Housing and basic services

Niko AllieBy Niko Allie

The provision of housing and basic services has been at the heart of our development agenda since 1994, and the Census 2022 results show that we have made massive progress in changing lives in this area.

At the dawn of our democracy in 1994, the need for housing and basic services was identified as one of the greatest challenges facing our country. Through the Reconstruction and Development Programme (RDP) our country set our sights on alleviating poverty and addressing the massive shortfalls in social services across South Africa. Through its RDP, the South African government funded the creation of jobs, housing and basic health care.

The policy document informing the White Paper on the RDP in 1994, describes the objective as follows:  “In attacking poverty and deprivation, the RDP aims to set South Africa firmly on the road to eliminating hunger, providing land and housing to all our people, providing access to safe water and sanitation for all, ensuring the availability of affordable and sustainable energy sources, eliminating illiteracy, raising the quality of education and training for children and adults, protecting the environment, and improving our health services and making them accessible to all.”

One of the lasting legacies of the RDP and subsequent programmes have been a steady increase in housing and the delivery of basic services. Census 2022 reveals that there has been a steady increase in the number of households from approximately 9,1 million in 1996 to 17,8 million in 2022.

A deeper look at the Census results reveals that there has been an upward trend in households residing in formal dwellings, from 65,1 percent in 1996 to 88,5 percent. Formal dwellings include formal houses with a brick/concrete structure, flats and apartments, cluster houses, townhouses, semi-detached houses or any formal dwelling situated in a backyard, such as a room or garden cottage where a household or single person resides.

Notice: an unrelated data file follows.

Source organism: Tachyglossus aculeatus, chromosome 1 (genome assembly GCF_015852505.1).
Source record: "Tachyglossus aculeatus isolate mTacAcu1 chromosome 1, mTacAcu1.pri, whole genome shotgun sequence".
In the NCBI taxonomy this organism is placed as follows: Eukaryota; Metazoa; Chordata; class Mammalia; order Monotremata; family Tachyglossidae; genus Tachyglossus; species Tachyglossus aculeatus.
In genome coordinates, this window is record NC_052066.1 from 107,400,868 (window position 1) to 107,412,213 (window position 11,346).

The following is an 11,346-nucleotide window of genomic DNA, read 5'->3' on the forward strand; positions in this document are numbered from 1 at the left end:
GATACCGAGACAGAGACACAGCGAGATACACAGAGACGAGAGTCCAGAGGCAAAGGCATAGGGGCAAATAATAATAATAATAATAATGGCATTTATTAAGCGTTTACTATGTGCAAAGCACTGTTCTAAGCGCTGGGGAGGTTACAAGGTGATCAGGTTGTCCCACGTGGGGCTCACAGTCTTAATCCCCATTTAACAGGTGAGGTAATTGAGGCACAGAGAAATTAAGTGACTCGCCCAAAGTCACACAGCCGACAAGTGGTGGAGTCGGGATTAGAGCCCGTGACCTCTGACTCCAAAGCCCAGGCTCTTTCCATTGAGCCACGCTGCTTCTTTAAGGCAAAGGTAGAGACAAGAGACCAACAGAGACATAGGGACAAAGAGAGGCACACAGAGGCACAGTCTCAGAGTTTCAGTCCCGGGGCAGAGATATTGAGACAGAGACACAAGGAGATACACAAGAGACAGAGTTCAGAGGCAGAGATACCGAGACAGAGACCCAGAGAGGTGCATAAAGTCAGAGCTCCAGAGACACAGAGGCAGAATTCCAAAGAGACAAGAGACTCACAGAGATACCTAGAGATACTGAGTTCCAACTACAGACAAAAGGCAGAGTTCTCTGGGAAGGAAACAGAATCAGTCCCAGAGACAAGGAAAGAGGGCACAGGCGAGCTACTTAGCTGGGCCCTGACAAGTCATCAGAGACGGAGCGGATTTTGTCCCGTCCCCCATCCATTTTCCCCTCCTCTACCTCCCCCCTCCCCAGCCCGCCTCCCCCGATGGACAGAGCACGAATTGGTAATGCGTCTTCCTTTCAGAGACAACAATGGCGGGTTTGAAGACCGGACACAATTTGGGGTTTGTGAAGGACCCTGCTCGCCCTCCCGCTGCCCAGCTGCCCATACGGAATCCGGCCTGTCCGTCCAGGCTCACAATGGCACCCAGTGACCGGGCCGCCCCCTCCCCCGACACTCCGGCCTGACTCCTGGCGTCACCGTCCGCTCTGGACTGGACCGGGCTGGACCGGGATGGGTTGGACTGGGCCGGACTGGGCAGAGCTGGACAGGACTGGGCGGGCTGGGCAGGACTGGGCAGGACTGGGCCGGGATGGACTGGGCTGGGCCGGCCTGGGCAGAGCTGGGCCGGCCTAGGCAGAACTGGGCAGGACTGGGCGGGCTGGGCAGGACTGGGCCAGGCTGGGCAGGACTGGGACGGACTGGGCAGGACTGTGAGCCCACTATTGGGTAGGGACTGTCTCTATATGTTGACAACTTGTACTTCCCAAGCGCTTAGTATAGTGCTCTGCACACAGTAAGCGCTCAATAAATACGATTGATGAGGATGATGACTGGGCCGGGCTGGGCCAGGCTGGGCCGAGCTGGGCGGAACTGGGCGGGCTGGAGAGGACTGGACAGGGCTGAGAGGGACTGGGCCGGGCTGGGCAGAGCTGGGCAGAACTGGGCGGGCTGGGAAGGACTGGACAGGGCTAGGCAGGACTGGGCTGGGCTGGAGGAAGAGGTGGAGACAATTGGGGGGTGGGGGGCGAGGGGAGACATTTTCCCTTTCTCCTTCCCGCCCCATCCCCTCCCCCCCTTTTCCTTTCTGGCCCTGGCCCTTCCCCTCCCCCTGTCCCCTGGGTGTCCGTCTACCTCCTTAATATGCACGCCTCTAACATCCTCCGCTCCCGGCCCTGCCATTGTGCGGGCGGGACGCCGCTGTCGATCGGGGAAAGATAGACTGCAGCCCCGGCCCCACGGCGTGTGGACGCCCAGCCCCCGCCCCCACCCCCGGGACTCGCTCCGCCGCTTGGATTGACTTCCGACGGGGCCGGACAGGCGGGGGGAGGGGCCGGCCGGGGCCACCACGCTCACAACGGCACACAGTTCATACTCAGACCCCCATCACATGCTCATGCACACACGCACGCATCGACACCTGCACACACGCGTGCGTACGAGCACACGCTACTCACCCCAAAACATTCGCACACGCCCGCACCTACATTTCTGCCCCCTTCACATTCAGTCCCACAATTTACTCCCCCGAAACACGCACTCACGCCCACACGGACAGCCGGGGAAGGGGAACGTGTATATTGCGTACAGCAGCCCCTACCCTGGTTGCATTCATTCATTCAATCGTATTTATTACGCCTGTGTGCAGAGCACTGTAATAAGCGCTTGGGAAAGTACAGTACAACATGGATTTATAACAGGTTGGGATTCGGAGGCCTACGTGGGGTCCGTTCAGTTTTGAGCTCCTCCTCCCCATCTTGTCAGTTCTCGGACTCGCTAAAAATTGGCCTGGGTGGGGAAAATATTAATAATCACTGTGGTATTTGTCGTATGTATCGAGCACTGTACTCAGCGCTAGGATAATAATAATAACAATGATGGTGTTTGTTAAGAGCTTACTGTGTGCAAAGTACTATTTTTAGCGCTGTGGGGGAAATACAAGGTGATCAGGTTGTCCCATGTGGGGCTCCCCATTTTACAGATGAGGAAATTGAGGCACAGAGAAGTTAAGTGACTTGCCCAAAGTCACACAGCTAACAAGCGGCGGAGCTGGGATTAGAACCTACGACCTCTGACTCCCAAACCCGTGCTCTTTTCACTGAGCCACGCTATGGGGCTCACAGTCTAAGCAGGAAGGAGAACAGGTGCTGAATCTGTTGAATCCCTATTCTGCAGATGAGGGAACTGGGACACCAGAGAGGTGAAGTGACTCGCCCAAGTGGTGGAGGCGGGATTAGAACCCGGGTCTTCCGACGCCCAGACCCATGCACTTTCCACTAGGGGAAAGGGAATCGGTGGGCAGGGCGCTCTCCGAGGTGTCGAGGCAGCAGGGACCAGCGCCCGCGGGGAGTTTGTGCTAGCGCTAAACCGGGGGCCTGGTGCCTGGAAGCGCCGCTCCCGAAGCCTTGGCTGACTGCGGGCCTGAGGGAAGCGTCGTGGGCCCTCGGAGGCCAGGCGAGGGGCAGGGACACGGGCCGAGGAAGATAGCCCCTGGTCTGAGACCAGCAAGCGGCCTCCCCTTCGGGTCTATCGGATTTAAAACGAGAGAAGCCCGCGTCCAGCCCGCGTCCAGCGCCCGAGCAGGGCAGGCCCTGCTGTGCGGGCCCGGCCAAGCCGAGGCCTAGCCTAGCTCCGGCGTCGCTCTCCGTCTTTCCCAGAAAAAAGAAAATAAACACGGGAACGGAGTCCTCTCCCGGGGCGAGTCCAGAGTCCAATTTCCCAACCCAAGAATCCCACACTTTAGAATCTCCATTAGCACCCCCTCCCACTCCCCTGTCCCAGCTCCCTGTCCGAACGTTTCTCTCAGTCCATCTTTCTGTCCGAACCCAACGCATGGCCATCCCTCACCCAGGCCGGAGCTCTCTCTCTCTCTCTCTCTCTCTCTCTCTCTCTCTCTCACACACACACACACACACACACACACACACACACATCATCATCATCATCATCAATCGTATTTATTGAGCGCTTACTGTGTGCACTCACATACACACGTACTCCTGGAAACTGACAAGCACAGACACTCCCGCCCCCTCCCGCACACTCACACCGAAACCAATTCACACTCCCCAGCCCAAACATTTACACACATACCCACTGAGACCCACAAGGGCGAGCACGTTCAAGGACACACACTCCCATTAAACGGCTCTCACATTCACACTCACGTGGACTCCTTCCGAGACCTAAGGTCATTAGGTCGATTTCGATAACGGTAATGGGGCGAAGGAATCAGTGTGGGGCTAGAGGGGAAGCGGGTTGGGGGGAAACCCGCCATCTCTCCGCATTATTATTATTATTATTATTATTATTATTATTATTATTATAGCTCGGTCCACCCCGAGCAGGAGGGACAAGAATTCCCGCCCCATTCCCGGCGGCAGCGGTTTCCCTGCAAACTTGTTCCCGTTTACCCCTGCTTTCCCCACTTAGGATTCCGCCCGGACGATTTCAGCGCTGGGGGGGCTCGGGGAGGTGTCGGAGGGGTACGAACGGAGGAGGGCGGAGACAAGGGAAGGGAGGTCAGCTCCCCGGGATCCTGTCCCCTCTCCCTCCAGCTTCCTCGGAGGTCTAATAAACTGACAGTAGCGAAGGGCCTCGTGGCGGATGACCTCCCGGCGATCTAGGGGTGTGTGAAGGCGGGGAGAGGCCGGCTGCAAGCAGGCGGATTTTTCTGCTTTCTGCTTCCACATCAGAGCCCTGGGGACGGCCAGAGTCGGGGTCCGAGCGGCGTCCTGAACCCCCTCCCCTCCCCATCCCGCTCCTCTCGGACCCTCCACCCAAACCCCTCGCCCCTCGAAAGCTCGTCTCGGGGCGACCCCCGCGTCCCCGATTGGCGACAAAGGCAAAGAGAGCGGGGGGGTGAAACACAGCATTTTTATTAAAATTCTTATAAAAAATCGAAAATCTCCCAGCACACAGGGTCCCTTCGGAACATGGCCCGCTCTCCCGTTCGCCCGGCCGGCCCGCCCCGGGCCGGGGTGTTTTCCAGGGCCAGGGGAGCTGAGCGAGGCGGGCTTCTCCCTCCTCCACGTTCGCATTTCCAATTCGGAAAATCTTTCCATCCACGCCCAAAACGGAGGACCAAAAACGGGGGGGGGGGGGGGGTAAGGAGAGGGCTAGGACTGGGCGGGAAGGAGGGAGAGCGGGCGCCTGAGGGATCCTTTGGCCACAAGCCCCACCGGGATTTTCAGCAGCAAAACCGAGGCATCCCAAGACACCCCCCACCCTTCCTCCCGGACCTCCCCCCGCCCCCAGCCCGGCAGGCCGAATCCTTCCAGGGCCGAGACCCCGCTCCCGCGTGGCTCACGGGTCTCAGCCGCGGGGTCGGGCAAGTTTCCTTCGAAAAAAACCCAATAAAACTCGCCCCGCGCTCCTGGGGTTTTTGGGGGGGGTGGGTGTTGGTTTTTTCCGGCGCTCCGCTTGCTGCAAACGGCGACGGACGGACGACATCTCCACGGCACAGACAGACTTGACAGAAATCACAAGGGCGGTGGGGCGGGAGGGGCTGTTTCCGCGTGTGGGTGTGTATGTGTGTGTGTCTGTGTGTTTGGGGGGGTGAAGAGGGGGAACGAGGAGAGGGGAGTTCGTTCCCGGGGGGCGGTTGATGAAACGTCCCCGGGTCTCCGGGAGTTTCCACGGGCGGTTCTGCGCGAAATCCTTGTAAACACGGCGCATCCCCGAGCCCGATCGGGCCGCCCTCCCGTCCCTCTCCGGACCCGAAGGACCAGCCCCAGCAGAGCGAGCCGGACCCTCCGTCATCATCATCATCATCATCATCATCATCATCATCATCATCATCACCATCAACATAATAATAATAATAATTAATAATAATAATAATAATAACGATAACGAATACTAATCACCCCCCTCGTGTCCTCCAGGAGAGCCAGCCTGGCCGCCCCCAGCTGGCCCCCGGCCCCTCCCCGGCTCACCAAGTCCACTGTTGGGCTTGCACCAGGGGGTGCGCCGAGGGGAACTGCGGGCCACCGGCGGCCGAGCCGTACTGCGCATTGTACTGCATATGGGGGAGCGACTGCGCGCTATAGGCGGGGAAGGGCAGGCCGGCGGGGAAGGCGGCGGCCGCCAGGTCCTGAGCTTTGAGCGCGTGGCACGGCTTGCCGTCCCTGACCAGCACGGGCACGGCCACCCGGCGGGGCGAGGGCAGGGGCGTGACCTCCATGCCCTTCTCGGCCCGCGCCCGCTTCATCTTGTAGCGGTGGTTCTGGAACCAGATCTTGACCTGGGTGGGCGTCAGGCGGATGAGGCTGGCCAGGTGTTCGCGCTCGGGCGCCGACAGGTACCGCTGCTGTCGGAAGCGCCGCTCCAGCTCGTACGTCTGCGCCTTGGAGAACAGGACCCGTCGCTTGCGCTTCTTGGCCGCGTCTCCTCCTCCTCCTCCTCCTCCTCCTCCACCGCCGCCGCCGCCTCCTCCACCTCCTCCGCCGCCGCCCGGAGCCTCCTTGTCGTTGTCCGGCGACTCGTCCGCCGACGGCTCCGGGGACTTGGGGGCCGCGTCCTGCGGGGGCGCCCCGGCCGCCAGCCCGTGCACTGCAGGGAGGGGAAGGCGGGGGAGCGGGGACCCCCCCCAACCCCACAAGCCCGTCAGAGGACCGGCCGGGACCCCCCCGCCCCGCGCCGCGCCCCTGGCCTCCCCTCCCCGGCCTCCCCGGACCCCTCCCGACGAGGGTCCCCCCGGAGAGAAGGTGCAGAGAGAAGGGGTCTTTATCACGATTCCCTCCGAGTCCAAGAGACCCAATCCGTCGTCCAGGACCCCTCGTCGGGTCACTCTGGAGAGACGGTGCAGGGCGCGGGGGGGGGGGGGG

In the same period, the number of people living in an informal or traditional dwelling has declined markedly. The proportion of households that resided in informal dwellings halved from 16,2 percent in 1996 to 8,1 percent in 2022. In 1996, people living in traditional dwellings stood at 18.3 percent and this had been reduced to 3.1 percent in 2022.

These changes in the household landscape points to a society on an upward trajectory that has almost seeing a doubling of households since 1996. The statistics also show that almost a third of households 29,9 percent reside in a government-subsidised dwelling or RDP house.

Of course, government is aware that the demand for housing remains high and has therefore implemented a number of programs to developed residential areas, upgrade informal settlements and to provide affordable renting options for households.

The provision of basic services has been another priority for government since 1994, and there have been massive gains in the delivery of access to clean water, electricity, sanitation and refuse removal. 

In 2022, over 82 percent of households in the country had access to piped water either inside their dwelling or inside their yard. In 2001 people who had access to a flush toilet stood at 51.9 percent and this increased to 70.8 percent in 2022. While these numbers are encouraging we are aware that we must do more to ensure clean quality potable water at all time.

The Census also shows that the proportion of households using electricity as the main source of energy for lighting increased significantly from 58,1 percent in 1996 to 94,7 percent in 2022. The use of paraffin and candles, which was a mainstay for many prior to 1994, has markedly decreased to almost negligible levels. Due to the load shedding currently experienced, the quest to achieve uninterrupted energy supply has been severely affected.

There has also been a marked increase in the regular removal of refuse by a local authority.  In 2022, approximately two-thirds, 66,3 percent of households in the country had their refuse removed by a local authority once a week, as opposed to 52 percent in 1996.